Unfortunately, there were some disappointing and atypical losses; Indian Wells finals to Juan Martin del Potro from two championship points, a five-set loss to Kevin Anderson in the Wimbledon quarter finals from match point in the third set, and a lackluster performance against John Millman in the US Open fourth round.
A semi-final loss at the ATP Tour finals to Alexander Zverev and ending the year at world number three, and we are now sure that at age 37, 2019 is the swansong year.
Even the Laver Cup is in Geneva in 2019, so the farewell it is. He has even lost the ability to close out when ahead, evidenced by many instances of winning the first set and a tussle following thereafter.
Federer is unable to defend his Australian Open title in 2019 after a fourth round loss to rising Greek sensation Stefanos Tsitsipas and we expect him to say goodbye to Melbourne.
100 titles will probably never happen.
The Dubai Open sees some early struggles, but convincing wins against Next Gen Borna Coric and Stefanos Tsitsipas in the semi-finals and finals gets title number 100.
He even confirms a return to Dubai in 2020.
However, all Federer fans and tennis fans are sure that matching the 109 title count of Jimmy Connors, winning a 21st Grand Slam and another year on the tour is unfathomable.
We all know that Djokovic will definitely overtake the Federer Slam count as of course sport is so predictable, despite numerous instances of being proved wrong over and over again.
Less than a decade has been spent on the Federer dominance on the sport, but more than a decade has been spent on the Federer retirement discussion.
It is undeniable that the 2004-2007 years did not happen again and will never happen again. It is also true that the Nadal and Djokovic rivalry truly tested his greatness and at some level they are as good if not better.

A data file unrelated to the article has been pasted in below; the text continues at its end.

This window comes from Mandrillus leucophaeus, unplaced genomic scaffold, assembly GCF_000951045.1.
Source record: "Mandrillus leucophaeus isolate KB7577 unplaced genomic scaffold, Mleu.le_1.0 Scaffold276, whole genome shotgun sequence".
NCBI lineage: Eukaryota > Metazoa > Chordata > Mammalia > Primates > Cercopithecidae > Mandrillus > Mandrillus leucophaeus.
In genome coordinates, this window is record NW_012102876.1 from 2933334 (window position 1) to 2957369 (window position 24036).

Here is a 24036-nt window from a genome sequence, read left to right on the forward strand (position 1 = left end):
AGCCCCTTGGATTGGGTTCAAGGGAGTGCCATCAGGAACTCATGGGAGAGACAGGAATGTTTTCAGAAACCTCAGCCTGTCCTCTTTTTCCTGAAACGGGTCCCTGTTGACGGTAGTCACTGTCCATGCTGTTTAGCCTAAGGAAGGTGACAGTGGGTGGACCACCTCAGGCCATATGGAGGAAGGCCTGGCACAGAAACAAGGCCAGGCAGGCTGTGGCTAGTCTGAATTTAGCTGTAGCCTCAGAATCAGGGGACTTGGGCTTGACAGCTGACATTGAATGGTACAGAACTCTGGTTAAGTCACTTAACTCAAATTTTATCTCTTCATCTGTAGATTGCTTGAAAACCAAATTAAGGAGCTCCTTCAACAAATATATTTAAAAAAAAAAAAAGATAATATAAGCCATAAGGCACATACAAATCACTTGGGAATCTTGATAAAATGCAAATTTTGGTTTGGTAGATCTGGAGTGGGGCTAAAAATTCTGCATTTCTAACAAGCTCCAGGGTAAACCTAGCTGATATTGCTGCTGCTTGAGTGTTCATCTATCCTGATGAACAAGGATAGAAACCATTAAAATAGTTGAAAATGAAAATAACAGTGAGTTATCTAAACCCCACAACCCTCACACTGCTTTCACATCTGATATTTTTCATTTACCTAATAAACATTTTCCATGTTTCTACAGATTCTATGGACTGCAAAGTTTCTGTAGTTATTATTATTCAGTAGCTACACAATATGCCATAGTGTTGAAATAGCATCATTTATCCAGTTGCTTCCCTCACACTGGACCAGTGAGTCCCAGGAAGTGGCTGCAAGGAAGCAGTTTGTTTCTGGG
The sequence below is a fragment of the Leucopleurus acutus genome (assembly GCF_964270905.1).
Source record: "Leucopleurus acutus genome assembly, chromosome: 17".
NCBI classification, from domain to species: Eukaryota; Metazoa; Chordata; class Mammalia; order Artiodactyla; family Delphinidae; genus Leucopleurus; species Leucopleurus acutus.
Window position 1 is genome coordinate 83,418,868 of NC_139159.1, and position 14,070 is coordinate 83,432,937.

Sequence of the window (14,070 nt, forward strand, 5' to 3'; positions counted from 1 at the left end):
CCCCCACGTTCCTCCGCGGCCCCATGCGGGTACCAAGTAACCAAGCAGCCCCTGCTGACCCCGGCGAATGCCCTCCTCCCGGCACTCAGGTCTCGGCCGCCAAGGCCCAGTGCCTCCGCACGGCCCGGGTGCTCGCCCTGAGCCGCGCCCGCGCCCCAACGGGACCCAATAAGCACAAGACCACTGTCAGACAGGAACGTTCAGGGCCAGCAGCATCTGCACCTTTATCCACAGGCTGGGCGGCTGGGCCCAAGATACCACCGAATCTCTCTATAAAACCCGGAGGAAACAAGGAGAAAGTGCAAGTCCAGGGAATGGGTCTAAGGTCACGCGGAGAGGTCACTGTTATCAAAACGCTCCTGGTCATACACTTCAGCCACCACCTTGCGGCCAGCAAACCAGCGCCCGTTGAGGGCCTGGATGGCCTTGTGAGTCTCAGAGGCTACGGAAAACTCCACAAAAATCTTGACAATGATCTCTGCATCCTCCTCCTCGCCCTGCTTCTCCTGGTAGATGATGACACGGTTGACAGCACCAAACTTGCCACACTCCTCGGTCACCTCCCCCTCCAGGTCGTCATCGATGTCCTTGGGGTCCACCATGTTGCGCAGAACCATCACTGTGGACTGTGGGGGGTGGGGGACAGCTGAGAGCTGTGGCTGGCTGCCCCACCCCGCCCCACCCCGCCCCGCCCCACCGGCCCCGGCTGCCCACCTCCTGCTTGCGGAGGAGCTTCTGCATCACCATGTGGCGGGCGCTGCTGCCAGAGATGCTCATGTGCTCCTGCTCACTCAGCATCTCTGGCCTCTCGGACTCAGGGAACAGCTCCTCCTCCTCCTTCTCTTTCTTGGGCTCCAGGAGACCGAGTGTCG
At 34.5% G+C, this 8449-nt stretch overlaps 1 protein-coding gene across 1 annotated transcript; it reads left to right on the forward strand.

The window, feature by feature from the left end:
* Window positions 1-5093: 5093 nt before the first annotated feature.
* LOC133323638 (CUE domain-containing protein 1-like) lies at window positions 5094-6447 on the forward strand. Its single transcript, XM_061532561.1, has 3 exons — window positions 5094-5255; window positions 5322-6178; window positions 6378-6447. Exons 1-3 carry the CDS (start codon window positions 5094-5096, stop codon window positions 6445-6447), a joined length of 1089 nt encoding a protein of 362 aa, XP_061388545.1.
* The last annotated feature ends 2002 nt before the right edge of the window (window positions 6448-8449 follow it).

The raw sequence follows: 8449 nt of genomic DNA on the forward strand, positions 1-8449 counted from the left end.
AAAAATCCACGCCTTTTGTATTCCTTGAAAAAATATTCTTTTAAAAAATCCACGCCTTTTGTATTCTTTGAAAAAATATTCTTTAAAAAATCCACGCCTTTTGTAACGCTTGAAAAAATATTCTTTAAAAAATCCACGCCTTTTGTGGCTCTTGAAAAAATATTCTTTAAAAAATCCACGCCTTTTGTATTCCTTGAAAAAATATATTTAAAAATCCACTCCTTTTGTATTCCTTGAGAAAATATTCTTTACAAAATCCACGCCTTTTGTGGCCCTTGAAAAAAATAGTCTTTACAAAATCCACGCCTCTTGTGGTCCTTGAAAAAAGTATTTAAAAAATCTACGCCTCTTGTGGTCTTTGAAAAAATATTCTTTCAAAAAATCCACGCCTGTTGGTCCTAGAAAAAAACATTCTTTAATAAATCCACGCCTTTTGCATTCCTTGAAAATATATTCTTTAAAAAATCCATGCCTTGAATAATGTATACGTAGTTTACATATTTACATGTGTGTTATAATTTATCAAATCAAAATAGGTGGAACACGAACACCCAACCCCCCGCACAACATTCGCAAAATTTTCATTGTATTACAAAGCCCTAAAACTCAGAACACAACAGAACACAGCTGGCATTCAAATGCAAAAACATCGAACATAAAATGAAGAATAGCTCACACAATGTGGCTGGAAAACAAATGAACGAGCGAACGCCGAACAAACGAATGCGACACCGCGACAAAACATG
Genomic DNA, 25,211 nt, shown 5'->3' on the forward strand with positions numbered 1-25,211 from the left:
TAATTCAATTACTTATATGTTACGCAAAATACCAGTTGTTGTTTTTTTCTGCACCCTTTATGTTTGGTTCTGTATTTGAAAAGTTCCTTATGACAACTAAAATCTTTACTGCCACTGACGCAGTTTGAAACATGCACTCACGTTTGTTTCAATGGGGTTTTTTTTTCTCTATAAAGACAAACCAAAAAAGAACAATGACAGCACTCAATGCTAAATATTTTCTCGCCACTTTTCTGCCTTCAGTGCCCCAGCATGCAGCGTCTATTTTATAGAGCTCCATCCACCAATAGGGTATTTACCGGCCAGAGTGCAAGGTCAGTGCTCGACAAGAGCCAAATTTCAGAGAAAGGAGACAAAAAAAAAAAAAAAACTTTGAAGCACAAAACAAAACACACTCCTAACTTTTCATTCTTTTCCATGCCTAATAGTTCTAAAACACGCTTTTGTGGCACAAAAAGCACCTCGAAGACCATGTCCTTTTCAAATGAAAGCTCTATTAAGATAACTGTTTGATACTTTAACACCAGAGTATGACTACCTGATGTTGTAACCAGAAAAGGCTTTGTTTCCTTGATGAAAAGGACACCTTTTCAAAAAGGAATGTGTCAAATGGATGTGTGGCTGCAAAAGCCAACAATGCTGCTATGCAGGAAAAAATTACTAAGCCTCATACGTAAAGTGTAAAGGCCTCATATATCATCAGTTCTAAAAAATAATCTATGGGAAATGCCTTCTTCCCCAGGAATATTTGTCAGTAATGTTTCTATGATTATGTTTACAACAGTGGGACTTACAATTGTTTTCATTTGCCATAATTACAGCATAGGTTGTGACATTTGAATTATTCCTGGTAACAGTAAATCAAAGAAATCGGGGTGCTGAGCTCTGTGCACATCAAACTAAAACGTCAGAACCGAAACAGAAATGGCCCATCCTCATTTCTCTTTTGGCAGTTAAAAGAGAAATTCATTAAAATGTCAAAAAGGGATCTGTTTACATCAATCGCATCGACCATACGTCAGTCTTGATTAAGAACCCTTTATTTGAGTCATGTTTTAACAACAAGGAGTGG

However, if there was no Roger Federer, there would probably be no Rafael Nadal or Novak Djokovic. Nadal would probably have been the greatest clay courter ever and the best Spaniard to have played the game.
It is debatable if he would have pushed himself the way he has, through all the injuries he has had to win slams on all surfaces.
If neither Federer nor Nadal existed, perhaps there would not have been a Novak 2011, a Novak 2015, and certainly not a resurgent Novak 2018 continuing into current day Novak.
Additionally, if Nadal and Djokovic did not exist, we would not have had the Federer retirement discussion for a decade because to a large extent they are what has pushed him to continue and adapt and still keep going.
At 37-38 years of age, there is probably not a lot more of Roger Federer time on the ATP tour.
But, we have witnessed and continue to witness an athlete that stands as one of the greatest in any sport of all time.
The fitness, longevity and desire to stay at the top for almost two decades now is remarkable. Making a comeback at age 35 and winning 12 titles since including Majors, and having a 5-0 record since against his greatest rival and still being among the top three players on a very difficult circuit is beyond phenomenal.
He probably starts favorite against all opponents even today except Djokovic, and maybe Nadal on clay only.
Plenty of time has been spent speculating and more time will be spent doing the same, on the Federer retirement. Roger Federer is a phenomenon like no other, that is best cherished by one and by all. No one probably knows the best way to manage his schedule or call time than he himself. The rest of us all are mere bystanders.
Hence, enjoy the phenomenon called Federer. Don’t Think, Don’t Wonder, Don’t Stress, Don’t Obsess.